Native American Resource Center
The ARC Native American Resource Center is a physical campus space that supports Native American students in their lived experiences. During distance operations, the Center operates virtually to provide support and community.
Our vision consists of helping Native students maintain tribal lifeways, values, and practices in parallel with student goal attainment in colonial educational systems
To this end, the ARC Native American Resource Center:
- Provides sanctuary space for citizens of tribal nations to feel protected and supported by a representative staff and faculty presence.
- Provides a wide range of resource referrals specific to the unique legal and historical status of American Indian and Alaskan Native students.
- Facilitates an environment where Native peer-to-peer connections and support can develop.
- Builds capacity and leadership skills within the cohort of AI/AN students.
- Connects to the broader community of American Indian individuals in this region and the tribal nations of this area.
The ARC Native American Resource Center works in close campus partnership with the ARC Office of Tribal Relations, ARC/SMUD mitigation funds programming, the ARC Native American Studies Library satellite space, the ARC NAGPRA process, and the campus Tribal Health Office satellite. The Center is the physical anchoring point for the learning community of 150 Native students taking classes in any discipline.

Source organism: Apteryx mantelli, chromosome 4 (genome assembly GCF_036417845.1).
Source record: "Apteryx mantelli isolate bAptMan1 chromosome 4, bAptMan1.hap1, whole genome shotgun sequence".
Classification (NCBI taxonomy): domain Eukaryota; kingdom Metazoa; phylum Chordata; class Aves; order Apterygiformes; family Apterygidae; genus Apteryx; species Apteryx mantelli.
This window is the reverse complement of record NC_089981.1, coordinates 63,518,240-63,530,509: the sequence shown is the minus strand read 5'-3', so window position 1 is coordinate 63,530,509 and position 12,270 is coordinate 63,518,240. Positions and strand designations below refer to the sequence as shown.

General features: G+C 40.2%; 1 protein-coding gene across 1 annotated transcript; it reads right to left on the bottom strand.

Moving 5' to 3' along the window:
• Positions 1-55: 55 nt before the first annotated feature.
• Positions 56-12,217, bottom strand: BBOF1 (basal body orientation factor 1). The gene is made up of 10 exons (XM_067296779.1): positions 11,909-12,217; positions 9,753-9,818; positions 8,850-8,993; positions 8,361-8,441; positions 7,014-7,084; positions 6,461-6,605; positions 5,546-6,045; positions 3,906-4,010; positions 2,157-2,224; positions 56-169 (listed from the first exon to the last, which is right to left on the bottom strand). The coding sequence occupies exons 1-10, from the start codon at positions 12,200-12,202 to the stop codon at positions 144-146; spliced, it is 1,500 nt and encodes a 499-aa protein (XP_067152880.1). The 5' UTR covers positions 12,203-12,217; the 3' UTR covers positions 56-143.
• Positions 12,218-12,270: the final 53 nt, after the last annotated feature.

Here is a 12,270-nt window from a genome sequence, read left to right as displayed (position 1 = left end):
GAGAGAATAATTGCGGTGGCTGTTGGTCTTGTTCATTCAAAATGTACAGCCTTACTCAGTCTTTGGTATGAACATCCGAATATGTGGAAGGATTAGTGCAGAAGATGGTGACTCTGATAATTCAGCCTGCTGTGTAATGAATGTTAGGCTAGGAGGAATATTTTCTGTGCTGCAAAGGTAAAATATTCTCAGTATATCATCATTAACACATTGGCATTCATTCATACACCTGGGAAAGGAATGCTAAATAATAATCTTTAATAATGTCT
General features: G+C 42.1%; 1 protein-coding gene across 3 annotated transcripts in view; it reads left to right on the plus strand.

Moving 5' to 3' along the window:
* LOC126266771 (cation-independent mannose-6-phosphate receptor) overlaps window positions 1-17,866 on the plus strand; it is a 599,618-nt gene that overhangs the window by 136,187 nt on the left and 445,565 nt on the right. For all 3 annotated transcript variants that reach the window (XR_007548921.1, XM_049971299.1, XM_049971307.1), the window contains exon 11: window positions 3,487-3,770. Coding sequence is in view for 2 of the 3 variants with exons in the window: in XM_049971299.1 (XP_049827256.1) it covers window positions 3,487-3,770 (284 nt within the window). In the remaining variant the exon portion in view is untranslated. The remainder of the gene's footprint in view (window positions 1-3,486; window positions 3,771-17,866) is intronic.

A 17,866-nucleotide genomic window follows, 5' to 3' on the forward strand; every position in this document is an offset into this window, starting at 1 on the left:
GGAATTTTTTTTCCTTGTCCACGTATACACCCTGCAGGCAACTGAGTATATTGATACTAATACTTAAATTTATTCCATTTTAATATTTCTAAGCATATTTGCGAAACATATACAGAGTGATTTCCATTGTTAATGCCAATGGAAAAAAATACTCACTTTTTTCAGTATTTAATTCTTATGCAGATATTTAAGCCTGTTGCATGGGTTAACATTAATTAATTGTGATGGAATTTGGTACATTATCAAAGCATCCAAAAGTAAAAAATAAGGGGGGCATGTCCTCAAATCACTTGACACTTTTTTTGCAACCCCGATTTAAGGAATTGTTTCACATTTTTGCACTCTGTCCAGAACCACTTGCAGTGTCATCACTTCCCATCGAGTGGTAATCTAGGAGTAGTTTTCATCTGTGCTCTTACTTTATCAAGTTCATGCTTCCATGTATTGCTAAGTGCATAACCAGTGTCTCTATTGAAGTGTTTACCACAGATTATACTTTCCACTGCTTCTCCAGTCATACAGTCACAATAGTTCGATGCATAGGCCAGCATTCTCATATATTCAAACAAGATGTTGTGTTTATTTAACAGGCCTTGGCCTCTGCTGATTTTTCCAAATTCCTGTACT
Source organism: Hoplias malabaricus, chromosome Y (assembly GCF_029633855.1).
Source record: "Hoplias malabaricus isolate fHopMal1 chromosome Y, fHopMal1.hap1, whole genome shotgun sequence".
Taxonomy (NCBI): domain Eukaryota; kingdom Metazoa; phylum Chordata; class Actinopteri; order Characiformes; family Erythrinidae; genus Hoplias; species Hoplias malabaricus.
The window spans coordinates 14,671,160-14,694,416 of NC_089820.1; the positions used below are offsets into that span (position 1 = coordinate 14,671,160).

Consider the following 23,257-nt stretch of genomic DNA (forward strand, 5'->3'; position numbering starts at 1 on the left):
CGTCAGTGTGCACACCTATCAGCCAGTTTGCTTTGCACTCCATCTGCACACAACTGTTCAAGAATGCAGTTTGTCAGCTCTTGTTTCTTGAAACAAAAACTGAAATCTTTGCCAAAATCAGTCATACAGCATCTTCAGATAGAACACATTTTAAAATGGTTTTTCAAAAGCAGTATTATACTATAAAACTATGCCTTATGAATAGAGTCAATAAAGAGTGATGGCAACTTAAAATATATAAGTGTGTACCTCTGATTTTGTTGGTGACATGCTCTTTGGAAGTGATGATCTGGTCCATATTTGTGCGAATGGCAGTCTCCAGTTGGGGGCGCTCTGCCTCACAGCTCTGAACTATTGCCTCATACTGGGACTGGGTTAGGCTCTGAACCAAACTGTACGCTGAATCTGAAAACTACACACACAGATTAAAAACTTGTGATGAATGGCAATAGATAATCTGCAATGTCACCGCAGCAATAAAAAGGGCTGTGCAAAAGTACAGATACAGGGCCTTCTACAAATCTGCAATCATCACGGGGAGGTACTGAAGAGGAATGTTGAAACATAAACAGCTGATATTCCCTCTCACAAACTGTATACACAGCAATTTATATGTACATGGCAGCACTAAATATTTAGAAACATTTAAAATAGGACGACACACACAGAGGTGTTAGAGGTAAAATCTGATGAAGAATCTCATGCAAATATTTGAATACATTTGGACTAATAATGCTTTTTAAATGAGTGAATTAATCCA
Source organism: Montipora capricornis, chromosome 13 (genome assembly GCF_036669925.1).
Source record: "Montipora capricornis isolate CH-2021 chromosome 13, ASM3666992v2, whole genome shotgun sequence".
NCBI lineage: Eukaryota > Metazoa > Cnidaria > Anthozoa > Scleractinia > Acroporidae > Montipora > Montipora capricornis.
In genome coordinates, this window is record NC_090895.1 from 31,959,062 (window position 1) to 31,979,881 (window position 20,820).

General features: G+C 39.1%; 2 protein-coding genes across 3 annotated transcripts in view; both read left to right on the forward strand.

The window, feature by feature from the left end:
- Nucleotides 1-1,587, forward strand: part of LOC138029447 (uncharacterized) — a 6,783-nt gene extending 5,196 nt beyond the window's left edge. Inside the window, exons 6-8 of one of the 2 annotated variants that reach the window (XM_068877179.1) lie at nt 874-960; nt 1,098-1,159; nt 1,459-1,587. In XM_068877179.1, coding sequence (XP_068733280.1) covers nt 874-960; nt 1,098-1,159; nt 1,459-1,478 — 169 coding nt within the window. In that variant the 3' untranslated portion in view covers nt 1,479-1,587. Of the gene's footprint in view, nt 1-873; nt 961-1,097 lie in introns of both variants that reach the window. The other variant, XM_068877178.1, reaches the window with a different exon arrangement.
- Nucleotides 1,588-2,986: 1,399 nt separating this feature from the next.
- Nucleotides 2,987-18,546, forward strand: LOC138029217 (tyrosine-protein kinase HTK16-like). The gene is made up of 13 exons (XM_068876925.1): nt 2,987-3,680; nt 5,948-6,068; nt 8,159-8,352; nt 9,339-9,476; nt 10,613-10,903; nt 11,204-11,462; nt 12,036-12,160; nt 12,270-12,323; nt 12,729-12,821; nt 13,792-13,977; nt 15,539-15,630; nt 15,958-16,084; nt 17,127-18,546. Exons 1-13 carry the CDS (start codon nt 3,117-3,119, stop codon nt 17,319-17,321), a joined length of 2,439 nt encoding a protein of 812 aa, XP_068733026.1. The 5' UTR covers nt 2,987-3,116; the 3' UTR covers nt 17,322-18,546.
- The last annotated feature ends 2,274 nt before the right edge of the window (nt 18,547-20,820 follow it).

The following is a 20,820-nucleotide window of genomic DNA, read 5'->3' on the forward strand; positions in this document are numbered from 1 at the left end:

Program Coordinator: Jesus Valle
Phone: (916) 484-8253
Elder in Residence:
Please email Prof. Jesus Valle for open hours or to schedule a tour.
Monday - Friday:
8:30 am to 5:00 pm
We acknowledge the land which we occupy today as the traditional home of the Nisenan, Maidu, and Miwok tribal nations. These sovereign people have been the caretakers of this land since time immemorial. Despite centuries of genocide and occupation the Nisenan, Maidu, and Miwok continue as vibrant and resilient tribes and bands, both Federally recognized and unrecognized. We take this opportunity to acknowledge the generations that have gone before as well as the present-day Nisenan, Maidu, and Miwok people.